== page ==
I never thought a simple squat would seem like a rest. And then I started PiYo.
It’s amazing how Chalene has mastered the ability to use your own body weight and self-imposed resistance to get a kick-ass workout. No equipment needed. It’s pretty awesome.
The beauty of using Post-its to cover up the workout calendar is that every day is a surprise.
The downside to using Post-its to cover up the workout calendar is that every day is a surprise.
People on the PiYo Push Facebook page spoke of Week 4 in a rather foreboding, “ye best beware” kind of way, and now I know why. My back is definitely wondering what the hell I’m doing:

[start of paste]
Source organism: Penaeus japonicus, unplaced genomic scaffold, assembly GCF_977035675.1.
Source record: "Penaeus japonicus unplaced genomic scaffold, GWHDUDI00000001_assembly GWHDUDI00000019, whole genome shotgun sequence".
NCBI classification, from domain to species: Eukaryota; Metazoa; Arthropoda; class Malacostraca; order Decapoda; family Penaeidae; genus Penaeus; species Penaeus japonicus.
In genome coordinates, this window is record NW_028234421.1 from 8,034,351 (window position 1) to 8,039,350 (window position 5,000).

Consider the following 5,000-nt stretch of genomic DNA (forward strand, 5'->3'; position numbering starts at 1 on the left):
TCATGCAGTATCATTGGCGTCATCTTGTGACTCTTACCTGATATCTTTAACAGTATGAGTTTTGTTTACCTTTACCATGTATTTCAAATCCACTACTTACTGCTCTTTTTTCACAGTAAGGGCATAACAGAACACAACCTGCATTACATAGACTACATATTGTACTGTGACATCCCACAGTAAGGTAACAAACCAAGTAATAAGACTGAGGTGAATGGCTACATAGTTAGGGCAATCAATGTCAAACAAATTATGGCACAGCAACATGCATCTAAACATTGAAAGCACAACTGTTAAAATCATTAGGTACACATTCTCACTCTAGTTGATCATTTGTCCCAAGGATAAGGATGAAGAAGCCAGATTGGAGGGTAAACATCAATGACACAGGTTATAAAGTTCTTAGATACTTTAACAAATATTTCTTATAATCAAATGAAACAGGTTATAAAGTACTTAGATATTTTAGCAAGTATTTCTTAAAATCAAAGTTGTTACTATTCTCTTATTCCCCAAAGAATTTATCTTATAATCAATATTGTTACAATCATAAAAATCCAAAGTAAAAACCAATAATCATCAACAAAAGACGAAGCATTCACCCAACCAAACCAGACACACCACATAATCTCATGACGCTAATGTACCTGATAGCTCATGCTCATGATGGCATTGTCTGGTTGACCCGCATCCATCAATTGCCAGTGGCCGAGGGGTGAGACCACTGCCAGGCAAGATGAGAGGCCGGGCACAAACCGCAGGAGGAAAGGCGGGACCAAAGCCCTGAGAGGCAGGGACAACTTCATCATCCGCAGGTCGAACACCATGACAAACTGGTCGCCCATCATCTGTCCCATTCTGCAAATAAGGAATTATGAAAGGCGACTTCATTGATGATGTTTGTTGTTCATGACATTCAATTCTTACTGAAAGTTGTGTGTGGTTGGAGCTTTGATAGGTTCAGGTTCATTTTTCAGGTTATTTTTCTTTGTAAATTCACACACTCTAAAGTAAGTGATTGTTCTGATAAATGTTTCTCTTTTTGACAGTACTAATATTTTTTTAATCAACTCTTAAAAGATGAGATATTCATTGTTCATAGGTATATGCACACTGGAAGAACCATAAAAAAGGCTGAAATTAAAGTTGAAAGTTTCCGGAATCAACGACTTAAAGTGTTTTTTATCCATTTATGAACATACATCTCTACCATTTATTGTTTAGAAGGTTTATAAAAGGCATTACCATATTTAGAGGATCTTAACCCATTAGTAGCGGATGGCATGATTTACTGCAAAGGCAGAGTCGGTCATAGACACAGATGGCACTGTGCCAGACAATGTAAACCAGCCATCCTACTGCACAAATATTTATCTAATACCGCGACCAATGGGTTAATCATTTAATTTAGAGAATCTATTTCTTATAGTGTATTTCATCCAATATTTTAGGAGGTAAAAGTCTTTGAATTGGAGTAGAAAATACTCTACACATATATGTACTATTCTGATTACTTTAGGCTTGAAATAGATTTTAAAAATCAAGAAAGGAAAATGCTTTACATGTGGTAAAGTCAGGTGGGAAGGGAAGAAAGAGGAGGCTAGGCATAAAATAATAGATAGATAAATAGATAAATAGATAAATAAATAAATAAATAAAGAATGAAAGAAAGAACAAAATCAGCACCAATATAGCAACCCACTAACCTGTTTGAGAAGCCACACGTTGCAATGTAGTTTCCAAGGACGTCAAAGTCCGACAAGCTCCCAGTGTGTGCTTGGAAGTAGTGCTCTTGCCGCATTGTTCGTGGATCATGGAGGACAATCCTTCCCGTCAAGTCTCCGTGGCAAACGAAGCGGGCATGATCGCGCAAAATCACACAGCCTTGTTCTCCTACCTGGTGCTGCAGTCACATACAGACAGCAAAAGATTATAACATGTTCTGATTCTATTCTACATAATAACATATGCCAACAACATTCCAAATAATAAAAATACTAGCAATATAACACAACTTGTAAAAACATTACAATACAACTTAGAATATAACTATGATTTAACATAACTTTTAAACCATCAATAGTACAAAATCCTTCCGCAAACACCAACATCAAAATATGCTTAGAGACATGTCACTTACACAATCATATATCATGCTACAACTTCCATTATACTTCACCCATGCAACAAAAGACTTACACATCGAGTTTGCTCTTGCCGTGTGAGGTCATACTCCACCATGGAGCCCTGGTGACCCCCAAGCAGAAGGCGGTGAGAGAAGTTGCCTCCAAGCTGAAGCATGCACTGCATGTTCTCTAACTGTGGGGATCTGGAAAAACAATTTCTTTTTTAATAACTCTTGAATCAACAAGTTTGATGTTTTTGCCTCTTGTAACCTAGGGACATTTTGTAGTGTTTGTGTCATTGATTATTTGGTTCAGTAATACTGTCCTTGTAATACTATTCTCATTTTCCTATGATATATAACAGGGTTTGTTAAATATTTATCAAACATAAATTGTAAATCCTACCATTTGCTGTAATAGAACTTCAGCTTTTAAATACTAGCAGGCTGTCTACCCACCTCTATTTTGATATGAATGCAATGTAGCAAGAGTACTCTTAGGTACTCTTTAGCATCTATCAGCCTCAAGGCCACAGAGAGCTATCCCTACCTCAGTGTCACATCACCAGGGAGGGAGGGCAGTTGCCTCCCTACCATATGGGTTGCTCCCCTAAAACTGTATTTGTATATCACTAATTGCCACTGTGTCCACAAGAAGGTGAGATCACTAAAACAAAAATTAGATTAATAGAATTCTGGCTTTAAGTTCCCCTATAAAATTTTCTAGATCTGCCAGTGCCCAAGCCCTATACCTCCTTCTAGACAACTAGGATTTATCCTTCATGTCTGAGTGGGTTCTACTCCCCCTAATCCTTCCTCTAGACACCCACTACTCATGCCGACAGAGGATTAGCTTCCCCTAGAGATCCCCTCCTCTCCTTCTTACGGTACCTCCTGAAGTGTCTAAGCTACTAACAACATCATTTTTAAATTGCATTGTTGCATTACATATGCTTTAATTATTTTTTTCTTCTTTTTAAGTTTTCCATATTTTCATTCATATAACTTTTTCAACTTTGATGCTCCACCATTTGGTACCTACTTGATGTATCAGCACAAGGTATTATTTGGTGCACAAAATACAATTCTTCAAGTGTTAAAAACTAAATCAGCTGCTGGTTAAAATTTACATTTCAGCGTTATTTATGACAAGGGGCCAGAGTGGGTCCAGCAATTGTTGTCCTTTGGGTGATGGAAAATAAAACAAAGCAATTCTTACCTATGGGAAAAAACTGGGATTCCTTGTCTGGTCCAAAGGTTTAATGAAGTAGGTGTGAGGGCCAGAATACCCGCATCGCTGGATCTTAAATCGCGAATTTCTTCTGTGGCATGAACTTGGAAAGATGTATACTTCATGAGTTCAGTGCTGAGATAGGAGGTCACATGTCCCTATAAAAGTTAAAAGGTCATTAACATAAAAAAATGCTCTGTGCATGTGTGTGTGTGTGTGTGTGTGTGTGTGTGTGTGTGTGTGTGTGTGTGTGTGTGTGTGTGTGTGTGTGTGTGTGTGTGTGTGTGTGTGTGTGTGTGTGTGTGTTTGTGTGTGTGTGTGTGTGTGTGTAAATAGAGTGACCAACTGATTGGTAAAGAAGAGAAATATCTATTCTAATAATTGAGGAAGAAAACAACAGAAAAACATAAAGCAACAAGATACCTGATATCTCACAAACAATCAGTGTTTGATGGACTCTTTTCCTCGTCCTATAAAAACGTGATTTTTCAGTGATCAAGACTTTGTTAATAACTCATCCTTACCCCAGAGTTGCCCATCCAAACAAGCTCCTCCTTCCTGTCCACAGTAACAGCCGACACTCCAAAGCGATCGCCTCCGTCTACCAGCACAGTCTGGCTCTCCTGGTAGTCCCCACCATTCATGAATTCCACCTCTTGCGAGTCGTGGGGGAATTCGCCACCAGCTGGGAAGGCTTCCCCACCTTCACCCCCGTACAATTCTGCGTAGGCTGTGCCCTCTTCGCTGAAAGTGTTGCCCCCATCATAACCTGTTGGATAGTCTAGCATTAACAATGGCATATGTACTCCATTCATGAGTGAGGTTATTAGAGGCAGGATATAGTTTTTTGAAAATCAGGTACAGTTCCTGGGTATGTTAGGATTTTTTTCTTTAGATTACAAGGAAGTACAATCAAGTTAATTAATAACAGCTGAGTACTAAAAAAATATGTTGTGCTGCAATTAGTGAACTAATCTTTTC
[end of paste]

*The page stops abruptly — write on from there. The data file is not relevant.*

“Hey, I just got better. You better watch it.”
I’m trying, dear Back, I’m trying. Core tight, modifying like crazy, icing when necessary, Advil and Tramadol only if I really need it.
So far, so good.
Dr. Fat Ass says that with the type of back injury I have, it’s a given that I’ll have setbacks. The only thing I can do is strengthen and condition my body to respond to a setback by bouncing back more quickly. My core is like the National Guard – it has to be ready to attend to an emergency at a moment’s notice.
I truly believe that the PiYo program is a way of sending reinforcements to my core corps. I keep telling myself, in the midst of the most challenging sections of the workout, that everything I’m doing, no matter how slowly, no matter how modified, is something. It’s better than nothing.
It’s better than arriving at the front lines with nothing to defend yourself.
Every day, it’s about getting that clock down to zero.